The GNSI Annual Conference in Olympia Washington suffered from the same problem as all the previous meetings I have attended: The core conference days (Monday through Wednesday) were divided into three simultaneously running equally interesting 1-hour sessions and I could physically only attend one at the time. I also realized that this is one of the reasons I always want to go back to these meetings, hoping that 2/3 of the presentations would be repeated with updated information.
On Tuesday some of my personal highlights were Katura Reynolds' presentation on the history, development and future of stippling; Peggy Macnamara's explorations in the world of nature; Daniela Molnar's interpretation of the confluence of visual and verbal art with reference to scientific illustration. Michael Felber took us to Katmai National Park in Alaska where he has been observing the coastal Grizzly bears on several occasions at close range (15-20 ft). Finally on Tuesday we got a presentation on the Salt Creek Tiger Beetle and the invaluable work that the Great Plains Chapter of the GNSI has done to increase the awareness of this endangered species in Southern Nebraska. I missed all the paleo-talks and many more.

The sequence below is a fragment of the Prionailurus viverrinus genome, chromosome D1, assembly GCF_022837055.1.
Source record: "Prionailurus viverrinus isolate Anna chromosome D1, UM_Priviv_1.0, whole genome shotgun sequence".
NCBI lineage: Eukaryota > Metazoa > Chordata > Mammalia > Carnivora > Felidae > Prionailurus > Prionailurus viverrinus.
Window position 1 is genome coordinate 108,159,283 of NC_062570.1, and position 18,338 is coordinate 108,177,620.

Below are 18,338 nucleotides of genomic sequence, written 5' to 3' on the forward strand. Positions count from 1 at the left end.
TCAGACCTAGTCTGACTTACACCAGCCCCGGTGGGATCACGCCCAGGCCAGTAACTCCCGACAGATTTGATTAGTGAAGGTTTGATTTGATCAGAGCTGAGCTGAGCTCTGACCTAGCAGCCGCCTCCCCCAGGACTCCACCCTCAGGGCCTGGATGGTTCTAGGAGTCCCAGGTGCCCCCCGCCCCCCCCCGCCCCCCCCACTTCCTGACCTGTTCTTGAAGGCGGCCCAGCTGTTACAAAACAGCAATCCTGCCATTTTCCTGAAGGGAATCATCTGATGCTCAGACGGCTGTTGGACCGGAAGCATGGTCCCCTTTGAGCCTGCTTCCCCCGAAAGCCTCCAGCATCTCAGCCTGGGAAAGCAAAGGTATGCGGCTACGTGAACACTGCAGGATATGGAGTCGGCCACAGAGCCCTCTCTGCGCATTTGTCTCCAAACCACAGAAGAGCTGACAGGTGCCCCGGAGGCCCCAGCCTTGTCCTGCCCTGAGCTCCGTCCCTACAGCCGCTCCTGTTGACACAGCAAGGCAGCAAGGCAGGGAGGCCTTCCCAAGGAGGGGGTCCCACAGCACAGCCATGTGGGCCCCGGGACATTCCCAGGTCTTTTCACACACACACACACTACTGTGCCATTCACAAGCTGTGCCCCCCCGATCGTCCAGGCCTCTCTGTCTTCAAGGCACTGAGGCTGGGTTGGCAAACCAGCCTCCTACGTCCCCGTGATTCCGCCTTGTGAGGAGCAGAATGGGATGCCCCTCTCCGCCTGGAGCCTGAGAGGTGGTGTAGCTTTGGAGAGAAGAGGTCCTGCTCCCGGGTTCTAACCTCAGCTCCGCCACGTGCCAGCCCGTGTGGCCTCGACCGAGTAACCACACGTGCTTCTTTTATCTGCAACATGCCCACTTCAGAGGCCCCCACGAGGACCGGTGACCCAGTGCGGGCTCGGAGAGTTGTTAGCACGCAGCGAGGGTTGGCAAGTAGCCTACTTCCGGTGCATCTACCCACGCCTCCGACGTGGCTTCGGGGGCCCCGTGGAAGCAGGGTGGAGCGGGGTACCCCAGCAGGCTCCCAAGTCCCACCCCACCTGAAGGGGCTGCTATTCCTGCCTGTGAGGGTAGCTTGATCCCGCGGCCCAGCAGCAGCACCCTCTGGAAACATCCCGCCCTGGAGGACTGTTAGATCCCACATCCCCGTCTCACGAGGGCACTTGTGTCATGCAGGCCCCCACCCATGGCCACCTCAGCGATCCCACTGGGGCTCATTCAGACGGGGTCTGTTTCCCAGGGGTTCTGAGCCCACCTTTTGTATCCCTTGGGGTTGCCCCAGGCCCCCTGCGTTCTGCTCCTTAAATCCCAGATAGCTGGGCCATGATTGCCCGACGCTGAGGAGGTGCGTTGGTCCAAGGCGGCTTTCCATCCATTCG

Wednesday was as interesting since it included the latest on Intellectual Property and a lively panel and open discussion on the future of botanical art with reference to the techniques (traditional versus digital). Here we generally agreed that the computer program (like Illustrator) is a tool that requires knowledge of drafting skills for effective use within scientific illustration. Tania Marien had a very interesting presentation about Plant Blindness. She also talked about the Botanical Capacity Assessment Project and the surprising findings which you can read about in the final report.
The most cutting edge presentation of this conference was given by Captain Suzan Wallace. Suzan represents the sailors who have throughout history been at the vanguard of (nature) journaling, blogging and navigation technology (such as time keeping, astronomy, GPS, etc). With the help of Skype Suzan provided a virtual appearance by Glydnis Ridley who documented Jeanne Barret, the first woman to circumnavigate the world. Danielle Eubank was also virtually present. Danielle is the expedition artist for the Phoenicia, a re-creation of a 6th century BCE Phoenician sailing vessel.
The core conference was concluded with a banquet at the Longhouse Education Center. Odin Lonning (Tlingit) and Orcha Annie (Choctaw/Five Tribes descent) performed and also introduced the Vashon Hydrophone Project to the GNSI community.
After the core conference many of the 150+ participants stayed for field trips and/or workshops. Those of us who left immediately are eagerly awaiting the next conference in Savannah, Georgia: